Apple’s Patent Application for 3D Camera Discovered

Our friends from Patently Apple have discovered an existing patent for an Apple 3D camera, which would definitely maximize the retina displays of new and upcoming devices.

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Nokia files US patent for vibrating magnetic tattoo

Nokia has filed an application with the U.S. Patent and Trademark Office for a magnetic vibrating tattoo that would alert the bearer of various activity that needs attention on their wireless handset. The idea is that the inked person wouldn’t have to interrupt others with a buzzing cell phone in a quiet environment or alternatively, wouldn’t miss an important call in a very loud setting.

The process would involve an individual beingtattooed with ferromagnetic inks that react to magnetic fields. The inks would first have to be demagnetized, then the user would have a tattoo applied with said ink (just like any other tattoo) and finally, the ink would have to be remagnetized afterwards by bringing it in close contact with an external alternating magnetic field multiple times.

Once in place and paired with a phone, the tattoo would vibrate in accordance with signals sent from the handset. For example, a different pattern could be applied for different callers, incoming text messages or emails or even as a low battery indicator.

If a permanent option isn’t for you, Nokia also filed patents for alternative methods including a temporary magnetic spray, a sticky decal or stamp or even a wrist band. If you think going through airport security is a pain now, just try explaining to the TSA that your magnetic tattoo is setting off their metal detectors.

The patent was filed on March 15 and lists Zoran Radivojevic as the lead inventor ahead of three others.

Apple patent shows designs for more accurate water damage sensors

Without a doubt, the purveyance of personal electronics has changed our lives — not only have they put oodles of information at our fingertips, but they’ve also made pushing fully-clothed friends into the pool a warranty-voiding social faux pas. If you do get dunked, however, Apple wants to make sure you aren’t going to blame your phone’s apparent water damage on one of the (potentially faulty) detection stickers in use today, rather than your own perilous plunge. A new patent application uncovered by AppleInsiderimagines an iDevice that detects water damage using a sensor covered in water soluble conductive glue that, when dissolved, allows the sensor to detect its absence and log damage. The patent outlines several different setups using one or more sensors, and hopes to provide a more reliable indicator of water damage than today’s methods. Of course, you wouldn’t have to worry about that if you were insured, would you?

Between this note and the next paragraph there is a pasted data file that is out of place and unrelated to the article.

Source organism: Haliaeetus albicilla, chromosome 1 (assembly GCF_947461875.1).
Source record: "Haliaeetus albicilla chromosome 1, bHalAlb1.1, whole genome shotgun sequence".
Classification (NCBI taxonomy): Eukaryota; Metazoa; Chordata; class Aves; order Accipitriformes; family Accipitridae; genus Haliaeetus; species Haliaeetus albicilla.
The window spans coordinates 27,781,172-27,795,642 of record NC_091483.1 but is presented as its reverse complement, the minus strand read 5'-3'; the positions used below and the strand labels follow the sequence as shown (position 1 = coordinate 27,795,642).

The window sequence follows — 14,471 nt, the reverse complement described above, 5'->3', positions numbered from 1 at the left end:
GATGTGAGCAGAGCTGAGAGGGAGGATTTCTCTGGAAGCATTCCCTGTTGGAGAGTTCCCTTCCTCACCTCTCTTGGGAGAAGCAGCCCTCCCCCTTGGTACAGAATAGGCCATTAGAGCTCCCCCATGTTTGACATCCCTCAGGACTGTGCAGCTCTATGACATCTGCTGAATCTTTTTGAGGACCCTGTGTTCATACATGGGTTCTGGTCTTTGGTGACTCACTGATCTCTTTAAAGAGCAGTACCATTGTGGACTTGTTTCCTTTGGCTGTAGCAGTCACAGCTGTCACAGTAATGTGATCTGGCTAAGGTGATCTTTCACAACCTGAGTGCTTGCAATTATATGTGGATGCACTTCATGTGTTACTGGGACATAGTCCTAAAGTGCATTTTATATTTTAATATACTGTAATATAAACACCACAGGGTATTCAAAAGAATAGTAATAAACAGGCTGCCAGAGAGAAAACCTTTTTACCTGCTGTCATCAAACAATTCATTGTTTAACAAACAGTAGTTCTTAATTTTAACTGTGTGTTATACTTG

Courtesy:engadget.com

Oracle drops patent from Google lawsuit, Google moves to strike Oracle’s third damages report

Oracle drops patent from Google lawsuit, Google moves to strike Oracle's third damages reportAfter much sound and fury in its legal proceedings for IP infringement against Google, Oracle’s claims continue to be whittled away. Judge Alsup has been on Oracle’s case to downgrade its damages claims for months now, and on Friday, he got yet another reason to do so. Ellison’s crew has finally withdrawn the last remaining claim of patent number 6,192,476 from the litigation — the very same patent that had 17 of 21 claims wiped out earlier during a USPTO re-examination proceeding. Additionally, Google has filed a motion to strike Oracle’s third damages report for, once again, artificially inflating the monetary damages in its expert report. No one can say for sure how the judge will rule on that motion, but given that Oracle’s got less IP than ever with which to allege infringement, it seems likely that the Court will send it back to the damages drawing board.

Courtesy:engadget.com

Apple asks EU regulators to step in on Motorola patent dispute

Apple already asked the European Telecommunications Standards Institute for more transparency on FRAND licensing, and now it’s seeking a full-blown intervention. Motorola Mobility claims it received a letter on Friday from the European Commission advising there has been a complaint against it from Apple. The letter also stated that Cupertino wants the Commission to enforce the firm’s standards-essential patents that breach agreed FRAND commitments. This latest development comes just one day after a German court awarded Apple an injunction against Motorola’s implementation of slide-to-unlock on smartphones, as well as an ongoing saga of similar disputes with the firm. It’s also just days after the European Commission approved Google’s acquisition of the handset maker, based on beliefs that it “does not itself raise competition issues.”

Courtesy: engadget.com

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